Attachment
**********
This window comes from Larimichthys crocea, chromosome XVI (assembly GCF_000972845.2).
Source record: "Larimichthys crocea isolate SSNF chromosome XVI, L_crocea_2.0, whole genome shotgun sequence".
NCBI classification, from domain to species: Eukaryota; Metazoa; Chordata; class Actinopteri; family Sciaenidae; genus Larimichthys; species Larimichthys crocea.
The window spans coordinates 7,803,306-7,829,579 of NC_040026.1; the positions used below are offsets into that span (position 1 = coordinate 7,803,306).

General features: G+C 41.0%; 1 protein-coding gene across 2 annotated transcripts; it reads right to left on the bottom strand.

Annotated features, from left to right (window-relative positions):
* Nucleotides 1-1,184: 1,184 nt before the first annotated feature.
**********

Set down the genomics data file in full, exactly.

This window comes from Larimichthys crocea, chromosome XVI (assembly GCF_000972845.2).
Source record: "Larimichthys crocea isolate SSNF chromosome XVI, L_crocea_2.0, whole genome shotgun sequence".
NCBI classification, from domain to species: Eukaryota; Metazoa; Chordata; class Actinopteri; family Sciaenidae; genus Larimichthys; species Larimichthys crocea.
The window spans coordinates 7,803,306-7,829,579 of NC_040026.1; the positions used below are offsets into that span (position 1 = coordinate 7,803,306).

General features: G+C 41.0%; 1 protein-coding gene across 2 annotated transcripts; it reads right to left on the bottom strand.

Annotated features, from left to right (window-relative positions):
* Nucleotides 1-1,184: 1,184 nt before the first annotated feature.